A HIGH-RANKING diplomat from the US will meet with senior members of the incoming and outgoing administrations to discuss the alliance between the two countries.

Deputy Secretary of State Wendy Sherman will meet with Philippine President-elect Ferdinand “Bongbong” R. Marcos, Jr., his key officials and members of outgoing President Rodrigo R. Duterte’s government from June 5 to 14 to discuss ways to deepen the US-Philippines alliance, the US Department of State said in a statement posted on its website on Friday. 

“She will also participate in a business roundtable and an event in celebration of World Oceans Day,” the agency said.

The Philippines is among the stops of Ms. Sherman’s Asia visit this month. She’s also expected to visit South Korea, Laos and Vietnam.

The Asia visit, which Washington said reflects its continued commitment to the Indo-Pacific, follows last month’s US-ASEAN Special Summit, President Joseph S. Biden’s visit to South Korea and Japan, the Quad Leaders’ Summit in Tokyo and the launch of the Indo-Pacific Economic Framework, according to the statement. 

Mr. Biden earlier called Mr. Marcos to congratulate him for his landslide victory at this year’s election. President Biden said he looked forward to working with the president-elect to continue strengthening the US-Philippine alliance.

Philippine relations with the US under Mr. Marcos would be better but “will not be exclusive to anyone,” his spokesman Victor D. Rodriguez earlier said.

Last year, the US vowed to defend the Philippines in case of a Chinese attack in the South China Sea. A United Nations-backed tribunal in 2016 voided China’s claim to more than 80% of the disputed waterway.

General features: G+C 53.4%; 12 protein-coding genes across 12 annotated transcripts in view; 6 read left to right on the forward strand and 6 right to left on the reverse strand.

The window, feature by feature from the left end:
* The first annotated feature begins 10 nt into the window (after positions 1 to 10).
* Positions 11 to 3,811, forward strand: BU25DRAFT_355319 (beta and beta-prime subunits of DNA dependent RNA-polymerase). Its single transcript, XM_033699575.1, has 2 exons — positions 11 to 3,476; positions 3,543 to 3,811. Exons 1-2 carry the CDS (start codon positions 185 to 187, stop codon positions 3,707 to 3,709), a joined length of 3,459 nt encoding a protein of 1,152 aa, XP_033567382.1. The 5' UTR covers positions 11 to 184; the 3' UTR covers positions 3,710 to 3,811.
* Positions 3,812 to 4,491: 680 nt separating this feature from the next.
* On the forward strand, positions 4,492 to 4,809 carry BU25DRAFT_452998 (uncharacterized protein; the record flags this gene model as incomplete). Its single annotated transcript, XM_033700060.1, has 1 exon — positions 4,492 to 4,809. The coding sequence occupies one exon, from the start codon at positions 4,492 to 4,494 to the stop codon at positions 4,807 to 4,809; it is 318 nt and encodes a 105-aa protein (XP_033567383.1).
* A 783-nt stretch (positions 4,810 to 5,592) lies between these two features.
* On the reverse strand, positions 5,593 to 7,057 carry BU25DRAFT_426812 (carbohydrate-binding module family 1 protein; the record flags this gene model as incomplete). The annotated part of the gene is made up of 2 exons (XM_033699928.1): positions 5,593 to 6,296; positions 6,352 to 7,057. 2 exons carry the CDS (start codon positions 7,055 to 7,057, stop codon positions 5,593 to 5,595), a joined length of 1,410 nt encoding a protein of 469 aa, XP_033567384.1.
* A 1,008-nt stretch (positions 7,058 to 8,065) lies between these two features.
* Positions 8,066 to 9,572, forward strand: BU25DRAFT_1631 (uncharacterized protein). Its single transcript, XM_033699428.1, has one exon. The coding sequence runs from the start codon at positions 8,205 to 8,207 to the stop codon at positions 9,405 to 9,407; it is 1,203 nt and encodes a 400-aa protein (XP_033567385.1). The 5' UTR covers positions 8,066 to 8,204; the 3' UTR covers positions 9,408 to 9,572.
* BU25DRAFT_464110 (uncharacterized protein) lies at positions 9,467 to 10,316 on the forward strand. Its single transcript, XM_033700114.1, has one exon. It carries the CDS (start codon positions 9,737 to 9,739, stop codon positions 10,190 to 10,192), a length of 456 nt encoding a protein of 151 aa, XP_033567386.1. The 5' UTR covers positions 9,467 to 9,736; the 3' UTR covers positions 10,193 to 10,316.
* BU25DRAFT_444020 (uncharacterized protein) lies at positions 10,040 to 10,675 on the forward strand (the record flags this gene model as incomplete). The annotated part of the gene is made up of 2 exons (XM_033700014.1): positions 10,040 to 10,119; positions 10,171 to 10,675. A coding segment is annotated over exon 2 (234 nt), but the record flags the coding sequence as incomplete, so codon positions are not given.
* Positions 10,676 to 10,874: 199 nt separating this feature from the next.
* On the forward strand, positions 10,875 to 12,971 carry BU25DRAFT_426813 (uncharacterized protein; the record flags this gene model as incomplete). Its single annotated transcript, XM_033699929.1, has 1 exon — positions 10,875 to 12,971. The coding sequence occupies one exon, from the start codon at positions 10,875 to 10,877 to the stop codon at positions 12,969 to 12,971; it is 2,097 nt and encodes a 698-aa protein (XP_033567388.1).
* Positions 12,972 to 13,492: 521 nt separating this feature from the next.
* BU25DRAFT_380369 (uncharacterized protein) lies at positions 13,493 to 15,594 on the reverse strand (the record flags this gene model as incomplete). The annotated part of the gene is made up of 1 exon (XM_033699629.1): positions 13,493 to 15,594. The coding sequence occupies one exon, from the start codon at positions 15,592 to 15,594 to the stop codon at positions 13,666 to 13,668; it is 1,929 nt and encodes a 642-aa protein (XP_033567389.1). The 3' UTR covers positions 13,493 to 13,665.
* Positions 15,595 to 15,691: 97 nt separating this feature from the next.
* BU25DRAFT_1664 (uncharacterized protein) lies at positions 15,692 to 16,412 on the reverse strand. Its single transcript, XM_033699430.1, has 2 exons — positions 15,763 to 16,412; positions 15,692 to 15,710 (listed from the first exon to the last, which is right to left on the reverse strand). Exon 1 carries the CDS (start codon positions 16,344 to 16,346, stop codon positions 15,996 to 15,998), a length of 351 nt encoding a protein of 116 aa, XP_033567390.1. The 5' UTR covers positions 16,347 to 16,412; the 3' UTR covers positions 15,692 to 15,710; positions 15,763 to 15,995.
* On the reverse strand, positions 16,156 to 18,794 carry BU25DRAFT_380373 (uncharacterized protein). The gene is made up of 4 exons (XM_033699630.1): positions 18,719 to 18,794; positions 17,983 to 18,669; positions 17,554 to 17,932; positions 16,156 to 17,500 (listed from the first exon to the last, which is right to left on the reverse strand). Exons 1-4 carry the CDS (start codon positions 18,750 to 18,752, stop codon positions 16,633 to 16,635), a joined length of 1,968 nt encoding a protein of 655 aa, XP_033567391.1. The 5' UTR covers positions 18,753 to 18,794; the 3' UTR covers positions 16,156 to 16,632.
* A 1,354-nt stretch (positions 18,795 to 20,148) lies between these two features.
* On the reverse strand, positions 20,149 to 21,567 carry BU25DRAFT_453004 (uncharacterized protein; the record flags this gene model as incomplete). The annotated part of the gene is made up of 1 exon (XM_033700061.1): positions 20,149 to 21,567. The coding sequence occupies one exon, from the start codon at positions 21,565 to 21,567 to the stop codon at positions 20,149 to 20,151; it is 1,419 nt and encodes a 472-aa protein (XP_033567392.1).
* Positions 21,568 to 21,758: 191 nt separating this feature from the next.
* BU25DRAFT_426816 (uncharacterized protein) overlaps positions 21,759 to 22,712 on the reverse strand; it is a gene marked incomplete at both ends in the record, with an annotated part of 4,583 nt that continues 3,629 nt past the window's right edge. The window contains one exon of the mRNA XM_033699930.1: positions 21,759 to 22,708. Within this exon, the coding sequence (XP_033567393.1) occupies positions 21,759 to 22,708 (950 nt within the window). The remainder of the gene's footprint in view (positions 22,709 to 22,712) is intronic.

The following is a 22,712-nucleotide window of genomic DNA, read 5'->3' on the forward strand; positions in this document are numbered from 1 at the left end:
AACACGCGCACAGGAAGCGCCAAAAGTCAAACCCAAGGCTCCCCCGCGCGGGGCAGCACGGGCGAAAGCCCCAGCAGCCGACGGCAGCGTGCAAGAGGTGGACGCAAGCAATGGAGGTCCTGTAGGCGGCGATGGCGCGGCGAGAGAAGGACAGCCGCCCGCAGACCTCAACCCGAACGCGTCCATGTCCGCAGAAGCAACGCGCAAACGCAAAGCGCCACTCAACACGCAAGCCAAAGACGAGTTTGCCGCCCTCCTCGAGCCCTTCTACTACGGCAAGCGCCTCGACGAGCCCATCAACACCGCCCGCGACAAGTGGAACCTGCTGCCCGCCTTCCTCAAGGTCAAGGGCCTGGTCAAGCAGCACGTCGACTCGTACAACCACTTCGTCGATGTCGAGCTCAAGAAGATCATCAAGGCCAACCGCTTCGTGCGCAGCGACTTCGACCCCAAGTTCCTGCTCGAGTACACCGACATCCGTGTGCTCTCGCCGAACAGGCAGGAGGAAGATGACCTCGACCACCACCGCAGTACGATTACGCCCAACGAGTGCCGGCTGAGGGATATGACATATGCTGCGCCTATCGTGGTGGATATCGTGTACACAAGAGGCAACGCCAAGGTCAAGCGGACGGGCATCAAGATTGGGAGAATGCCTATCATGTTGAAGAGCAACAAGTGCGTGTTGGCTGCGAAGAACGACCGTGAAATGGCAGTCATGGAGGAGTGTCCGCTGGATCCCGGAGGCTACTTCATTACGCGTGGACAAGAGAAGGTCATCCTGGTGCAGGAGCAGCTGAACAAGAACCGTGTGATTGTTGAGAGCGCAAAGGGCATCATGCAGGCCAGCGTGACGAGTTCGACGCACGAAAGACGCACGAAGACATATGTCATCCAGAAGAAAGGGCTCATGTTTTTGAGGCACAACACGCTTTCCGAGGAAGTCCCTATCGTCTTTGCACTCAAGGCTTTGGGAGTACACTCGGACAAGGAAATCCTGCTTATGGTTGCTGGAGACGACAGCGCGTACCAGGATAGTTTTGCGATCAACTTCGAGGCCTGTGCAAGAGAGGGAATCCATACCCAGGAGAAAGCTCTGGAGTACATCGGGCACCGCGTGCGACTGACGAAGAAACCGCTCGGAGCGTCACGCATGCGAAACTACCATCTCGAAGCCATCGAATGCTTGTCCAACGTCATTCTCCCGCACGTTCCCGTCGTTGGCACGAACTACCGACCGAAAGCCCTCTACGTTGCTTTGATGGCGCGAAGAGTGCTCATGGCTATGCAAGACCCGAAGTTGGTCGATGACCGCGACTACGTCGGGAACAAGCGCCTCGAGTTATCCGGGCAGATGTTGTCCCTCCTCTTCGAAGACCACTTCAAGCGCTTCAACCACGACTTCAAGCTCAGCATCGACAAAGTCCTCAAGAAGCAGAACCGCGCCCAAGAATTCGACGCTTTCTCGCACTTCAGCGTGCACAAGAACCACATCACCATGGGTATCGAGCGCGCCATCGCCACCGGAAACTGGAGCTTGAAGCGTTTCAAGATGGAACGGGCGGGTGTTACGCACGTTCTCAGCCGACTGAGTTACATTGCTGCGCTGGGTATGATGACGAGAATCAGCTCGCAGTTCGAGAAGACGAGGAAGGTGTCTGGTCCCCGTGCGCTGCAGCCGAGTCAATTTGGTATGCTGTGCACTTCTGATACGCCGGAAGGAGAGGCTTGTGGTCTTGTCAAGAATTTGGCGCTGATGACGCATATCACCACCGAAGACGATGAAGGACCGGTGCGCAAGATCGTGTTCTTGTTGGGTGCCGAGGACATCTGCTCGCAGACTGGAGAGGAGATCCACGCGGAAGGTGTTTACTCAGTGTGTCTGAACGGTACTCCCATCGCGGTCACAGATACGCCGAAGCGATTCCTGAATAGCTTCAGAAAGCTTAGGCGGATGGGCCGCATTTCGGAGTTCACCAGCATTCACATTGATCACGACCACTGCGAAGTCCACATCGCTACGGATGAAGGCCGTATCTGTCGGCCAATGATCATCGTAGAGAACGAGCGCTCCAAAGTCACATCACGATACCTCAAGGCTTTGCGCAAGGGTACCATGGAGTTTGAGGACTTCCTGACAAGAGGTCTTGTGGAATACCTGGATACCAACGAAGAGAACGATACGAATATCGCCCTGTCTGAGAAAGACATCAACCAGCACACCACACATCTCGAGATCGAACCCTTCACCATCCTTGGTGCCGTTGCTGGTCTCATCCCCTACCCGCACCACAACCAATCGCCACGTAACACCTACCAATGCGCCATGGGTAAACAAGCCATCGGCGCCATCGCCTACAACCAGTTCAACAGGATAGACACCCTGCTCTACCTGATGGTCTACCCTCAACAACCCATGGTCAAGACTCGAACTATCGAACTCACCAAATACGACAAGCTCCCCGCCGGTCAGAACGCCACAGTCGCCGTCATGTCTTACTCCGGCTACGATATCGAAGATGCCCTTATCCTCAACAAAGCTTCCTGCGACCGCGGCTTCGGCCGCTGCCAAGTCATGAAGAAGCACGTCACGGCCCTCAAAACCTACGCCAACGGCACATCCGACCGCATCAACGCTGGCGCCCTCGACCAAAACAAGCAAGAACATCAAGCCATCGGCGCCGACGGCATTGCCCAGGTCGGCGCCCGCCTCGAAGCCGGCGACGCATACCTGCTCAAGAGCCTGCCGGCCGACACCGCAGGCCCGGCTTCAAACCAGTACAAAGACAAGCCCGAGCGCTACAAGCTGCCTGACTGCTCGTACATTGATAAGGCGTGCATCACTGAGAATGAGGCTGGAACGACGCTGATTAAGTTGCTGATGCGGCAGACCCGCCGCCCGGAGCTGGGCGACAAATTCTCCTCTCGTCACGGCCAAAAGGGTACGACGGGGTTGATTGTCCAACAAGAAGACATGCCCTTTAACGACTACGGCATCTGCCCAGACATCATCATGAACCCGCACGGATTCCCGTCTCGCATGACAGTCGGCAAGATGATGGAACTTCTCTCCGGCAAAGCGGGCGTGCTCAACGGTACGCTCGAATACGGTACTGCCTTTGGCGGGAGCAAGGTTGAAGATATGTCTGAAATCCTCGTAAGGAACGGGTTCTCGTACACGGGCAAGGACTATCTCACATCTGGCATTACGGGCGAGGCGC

Mr. Marcos earlier said the Philippines under his leadership would join a US-backed economic framework for the Indo-Pacific that Washington crafted to counter China’s growing influence in the region.

The South China Sea, a key global shipping route, is subject to overlapping territorial claims involving China, Brunei, Malaysia, the Philippines, Taiwan and Vietnam. Each year, trillions of dollars of trade flow through the sea, which is also rich in fish and gas.

Brunei Ambassador to the Philippines Johairah Wahab, who also represented the Association of Southeast Asian Nations (ASEAN), paid Mr. Marcos a courtesy visit on Monday

The incoming Philippine president also met with the envoys of Vietnam, Cambodia, Laos and Indonesia.

Mr. Marcos has vowed to protect Philippine-claimed areas in the waterway by engaging China on the dispute, saying the Philippines under his term would consistently talk to its neighbor “with a firm voice.”

British Ambassador to the Philippines Laure Beaufils was among the European diplomats who visited the country last month.

Ms. Beufils reaffirmed the United Kingdom’s commitment to work with the Philippines and other partners to keep a rule-based order in the South China Sea.

British Prime Minister Boris Johnson in January last year said he was looking at the possibility of the UK joining the Quad, a security dialogue between Australia, India, Japan and the US.

Also last year, the UK signed a trilateral security pact with Australia and the US, which international observers said had caused China to panic.

During the presidential campaign, Mr. Marcos said a sphere of influence concept is no longer applicable to the modern world’s geopolitics.

Foreign and local analysts have said the international community would closely watch Mr. Marcos’ moves after he stayed mum on key issues during the campaign. — Kyle Aristophere T. Atienza